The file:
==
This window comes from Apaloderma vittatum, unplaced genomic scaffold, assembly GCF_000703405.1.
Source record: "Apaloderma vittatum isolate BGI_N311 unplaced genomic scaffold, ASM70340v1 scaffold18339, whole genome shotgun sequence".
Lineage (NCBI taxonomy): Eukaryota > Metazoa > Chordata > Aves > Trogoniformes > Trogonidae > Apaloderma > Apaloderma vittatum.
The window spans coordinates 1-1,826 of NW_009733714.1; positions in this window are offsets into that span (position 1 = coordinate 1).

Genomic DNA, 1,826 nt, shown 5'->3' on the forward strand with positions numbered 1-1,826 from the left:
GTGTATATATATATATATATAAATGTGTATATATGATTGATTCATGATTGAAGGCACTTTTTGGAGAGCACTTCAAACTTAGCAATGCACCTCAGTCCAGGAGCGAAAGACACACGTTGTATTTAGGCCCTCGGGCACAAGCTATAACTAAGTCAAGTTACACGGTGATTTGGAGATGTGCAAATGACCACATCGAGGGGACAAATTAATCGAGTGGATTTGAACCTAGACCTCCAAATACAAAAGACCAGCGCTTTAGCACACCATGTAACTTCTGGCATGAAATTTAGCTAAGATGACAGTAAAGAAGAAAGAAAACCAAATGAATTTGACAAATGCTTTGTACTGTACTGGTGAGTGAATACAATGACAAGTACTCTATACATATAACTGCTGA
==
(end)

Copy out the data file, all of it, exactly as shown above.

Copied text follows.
This window comes from Apaloderma vittatum, unplaced genomic scaffold, assembly GCF_000703405.1.
Source record: "Apaloderma vittatum isolate BGI_N311 unplaced genomic scaffold, ASM70340v1 scaffold18339, whole genome shotgun sequence".
Lineage (NCBI taxonomy): Eukaryota > Metazoa > Chordata > Aves > Trogoniformes > Trogonidae > Apaloderma > Apaloderma vittatum.
The window spans coordinates 1-1,826 of NW_009733714.1; positions in this window are offsets into that span (position 1 = coordinate 1).

Genomic DNA, 1,826 nt, shown 5'->3' on the forward strand with positions numbered 1-1,826 from the left:
GTGTATATATATATATATATAAATGTGTATATATGATTGATTCATGATTGAAGGCACTTTTTGGAGAGCACTTCAAACTTAGCAATGCACCTCAGTCCAGGAGCGAAAGACACACGTTGTATTTAGGCCCTCGGGCACAAGCTATAACTAAGTCAAGTTACACGGTGATTTGGAGATGTGCAAATGACCACATCGAGGGGACAAATTAATCGAGTGGATTTGAACCTAGACCTCCAAATACAAAAGACCAGCGCTTTAGCACACCATGTAACTTCTGGCATGAAATTTAGCTAAGATGACAGTAAAGAAGAAAGAAAACCAAATGAATTTGACAAATGCTTTGTACTGTACTGGTGAGTGAATACAATGACAAGTACTCTATACATATAACTGCTGA